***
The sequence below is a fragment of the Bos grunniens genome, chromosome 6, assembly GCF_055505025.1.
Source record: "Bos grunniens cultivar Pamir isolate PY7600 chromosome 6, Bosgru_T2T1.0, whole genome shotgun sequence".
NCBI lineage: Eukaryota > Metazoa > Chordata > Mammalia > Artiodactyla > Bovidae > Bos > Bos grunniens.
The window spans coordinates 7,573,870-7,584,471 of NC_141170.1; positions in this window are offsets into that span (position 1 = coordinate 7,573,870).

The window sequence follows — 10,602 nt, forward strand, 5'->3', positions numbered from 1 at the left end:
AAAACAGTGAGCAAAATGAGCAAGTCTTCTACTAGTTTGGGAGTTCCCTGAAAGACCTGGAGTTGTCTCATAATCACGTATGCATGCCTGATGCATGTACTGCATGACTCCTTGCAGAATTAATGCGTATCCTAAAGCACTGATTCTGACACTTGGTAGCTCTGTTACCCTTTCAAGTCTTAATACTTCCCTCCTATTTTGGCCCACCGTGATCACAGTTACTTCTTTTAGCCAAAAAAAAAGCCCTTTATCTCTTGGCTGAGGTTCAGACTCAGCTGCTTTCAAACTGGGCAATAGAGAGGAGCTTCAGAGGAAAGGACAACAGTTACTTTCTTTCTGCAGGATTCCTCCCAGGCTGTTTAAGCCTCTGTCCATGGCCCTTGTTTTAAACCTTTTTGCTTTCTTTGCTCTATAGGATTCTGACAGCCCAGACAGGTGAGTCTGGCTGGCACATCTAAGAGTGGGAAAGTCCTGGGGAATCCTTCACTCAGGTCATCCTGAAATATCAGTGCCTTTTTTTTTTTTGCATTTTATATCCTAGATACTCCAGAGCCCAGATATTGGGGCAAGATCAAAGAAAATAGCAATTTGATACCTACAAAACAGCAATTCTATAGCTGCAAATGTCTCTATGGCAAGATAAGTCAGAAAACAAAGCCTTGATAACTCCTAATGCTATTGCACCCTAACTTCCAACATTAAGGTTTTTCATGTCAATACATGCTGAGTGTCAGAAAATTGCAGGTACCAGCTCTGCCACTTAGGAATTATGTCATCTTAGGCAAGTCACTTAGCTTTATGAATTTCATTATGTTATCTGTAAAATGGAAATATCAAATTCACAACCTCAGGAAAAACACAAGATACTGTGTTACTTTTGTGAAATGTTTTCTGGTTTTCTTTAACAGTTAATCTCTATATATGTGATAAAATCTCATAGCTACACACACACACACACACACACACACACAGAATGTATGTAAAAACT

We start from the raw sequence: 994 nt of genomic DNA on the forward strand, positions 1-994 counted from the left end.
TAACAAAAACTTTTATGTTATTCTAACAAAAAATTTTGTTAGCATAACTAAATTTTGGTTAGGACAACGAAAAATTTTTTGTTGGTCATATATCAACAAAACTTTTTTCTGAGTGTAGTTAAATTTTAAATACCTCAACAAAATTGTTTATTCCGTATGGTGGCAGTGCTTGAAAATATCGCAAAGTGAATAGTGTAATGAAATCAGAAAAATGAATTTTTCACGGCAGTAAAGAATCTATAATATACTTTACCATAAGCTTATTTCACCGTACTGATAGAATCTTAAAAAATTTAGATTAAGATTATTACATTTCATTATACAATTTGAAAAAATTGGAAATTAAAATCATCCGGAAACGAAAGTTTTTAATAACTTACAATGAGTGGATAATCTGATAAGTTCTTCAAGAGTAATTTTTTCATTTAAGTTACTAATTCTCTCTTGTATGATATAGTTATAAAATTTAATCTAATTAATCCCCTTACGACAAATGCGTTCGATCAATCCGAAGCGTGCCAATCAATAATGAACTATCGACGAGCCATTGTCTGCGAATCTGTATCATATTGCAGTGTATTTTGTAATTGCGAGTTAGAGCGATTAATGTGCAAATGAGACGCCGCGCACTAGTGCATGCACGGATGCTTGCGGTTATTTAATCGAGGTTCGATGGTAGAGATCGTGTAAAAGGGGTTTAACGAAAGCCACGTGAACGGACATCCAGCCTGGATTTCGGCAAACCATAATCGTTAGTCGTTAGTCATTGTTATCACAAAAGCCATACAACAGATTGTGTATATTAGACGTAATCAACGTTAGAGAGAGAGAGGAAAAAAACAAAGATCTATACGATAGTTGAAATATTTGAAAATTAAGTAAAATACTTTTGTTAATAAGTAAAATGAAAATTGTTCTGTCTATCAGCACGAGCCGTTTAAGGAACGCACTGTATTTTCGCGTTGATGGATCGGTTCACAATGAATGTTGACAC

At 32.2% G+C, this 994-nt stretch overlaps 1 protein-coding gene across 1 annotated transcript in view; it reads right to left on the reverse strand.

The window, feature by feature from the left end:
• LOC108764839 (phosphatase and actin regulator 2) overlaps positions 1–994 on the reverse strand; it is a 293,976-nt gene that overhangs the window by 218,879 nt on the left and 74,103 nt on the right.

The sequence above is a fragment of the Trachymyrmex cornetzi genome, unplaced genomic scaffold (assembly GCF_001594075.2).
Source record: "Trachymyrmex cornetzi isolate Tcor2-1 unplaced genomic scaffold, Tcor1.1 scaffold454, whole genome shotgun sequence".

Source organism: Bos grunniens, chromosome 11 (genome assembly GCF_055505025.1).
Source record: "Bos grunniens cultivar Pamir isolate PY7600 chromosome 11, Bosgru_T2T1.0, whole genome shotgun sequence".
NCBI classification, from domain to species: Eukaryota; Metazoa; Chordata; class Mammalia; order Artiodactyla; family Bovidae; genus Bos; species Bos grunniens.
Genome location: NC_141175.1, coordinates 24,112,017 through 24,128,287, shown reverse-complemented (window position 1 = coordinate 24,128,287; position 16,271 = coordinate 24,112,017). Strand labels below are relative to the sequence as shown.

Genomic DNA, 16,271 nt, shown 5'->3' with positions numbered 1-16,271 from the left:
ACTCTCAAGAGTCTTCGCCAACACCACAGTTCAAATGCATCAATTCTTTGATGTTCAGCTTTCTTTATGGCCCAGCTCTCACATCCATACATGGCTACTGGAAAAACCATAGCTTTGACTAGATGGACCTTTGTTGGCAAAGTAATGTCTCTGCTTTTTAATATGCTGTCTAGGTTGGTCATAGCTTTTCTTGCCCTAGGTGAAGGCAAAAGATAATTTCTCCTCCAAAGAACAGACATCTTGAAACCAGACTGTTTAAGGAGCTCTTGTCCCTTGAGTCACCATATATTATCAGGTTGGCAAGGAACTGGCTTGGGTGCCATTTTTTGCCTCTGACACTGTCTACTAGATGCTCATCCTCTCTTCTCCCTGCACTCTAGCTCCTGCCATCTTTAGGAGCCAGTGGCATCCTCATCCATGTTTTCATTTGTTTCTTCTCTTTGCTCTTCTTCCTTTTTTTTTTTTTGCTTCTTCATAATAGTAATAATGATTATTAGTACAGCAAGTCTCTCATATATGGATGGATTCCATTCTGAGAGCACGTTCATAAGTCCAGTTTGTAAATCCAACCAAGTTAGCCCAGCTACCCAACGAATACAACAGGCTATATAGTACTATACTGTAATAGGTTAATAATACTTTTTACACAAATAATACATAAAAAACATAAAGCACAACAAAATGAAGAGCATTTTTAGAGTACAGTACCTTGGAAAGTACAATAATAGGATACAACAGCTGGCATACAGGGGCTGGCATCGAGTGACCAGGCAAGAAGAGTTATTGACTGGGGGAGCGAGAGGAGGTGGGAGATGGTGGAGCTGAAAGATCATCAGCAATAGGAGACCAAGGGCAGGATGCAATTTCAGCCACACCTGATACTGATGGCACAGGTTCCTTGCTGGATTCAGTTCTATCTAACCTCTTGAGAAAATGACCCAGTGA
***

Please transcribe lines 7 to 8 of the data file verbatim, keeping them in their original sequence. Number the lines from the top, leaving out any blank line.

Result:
We start from the raw sequence: 994 nt of genomic DNA on the forward strand, positions 1-994 counted from the left end.
TAACAAAAACTTTTATGTTATTCTAACAAAAAATTTTGTTAGCATAACTAAATTTTGGTTAGGACAACGAAAAATTTTTTGTTGGTCATATATCAACAAAACTTTTTTCTGAGTGTAGTTAAATTTTAAATACCTCAACAAAATTGTTTATTCCGTATGGTGGCAGTGCTTGAAAATATCGCAAAGTGAATAGTGTAATGAAATCAGAAAAATGAATTTTTCACGGCAGTAAAGAATCTATAATATACTTTACCATAAGCTTATTTCACCGTACTGATAGAATCTTAAAAAATTTAGATTAAGATTATTACATTTCATTATACAATTTGAAAAAATTGGAAATTAAAATCATCCGGAAACGAAAGTTTTTAATAACTTACAATGAGTGGATAATCTGATAAGTTCTTCAAGAGTAATTTTTTCATTTAAGTTACTAATTCTCTCTTGTATGATATAGTTATAAAATTTAATCTAATTAATCCCCTTACGACAAATGCGTTCGATCAATCCGAAGCGTGCCAATCAATAATGAACTATCGACGAGCCATTGTCTGCGAATCTGTATCATATTGCAGTGTATTTTGTAATTGCGAGTTAGAGCGATTAATGTGCAAATGAGACGCCGCGCACTAGTGCATGCACGGATGCTTGCGGTTATTTAATCGAGGTTCGATGGTAGAGATCGTGTAAAAGGGGTTTAACGAAAGCCACGTGAACGGACATCCAGCCTGGATTTCGGCAAACCATAATCGTTAGTCGTTAGTCATTGTTATCACAAAAGCCATACAACAGATTGTGTATATTAGACGTAATCAACGTTAGAGAGAGAGAGGAAAAAAACAAAGATCTATACGATAGTTGAAATATTTGAAAATTAAGTAAAATACTTTTGTTAATAAGTAAAATGAAAATTGTTCTGTCTATCAGCACGAGCCGTTTAAGGAACGCACTGTATTTTCGCGTTGATGGATCGGTTCACAATGAATGTTGACAC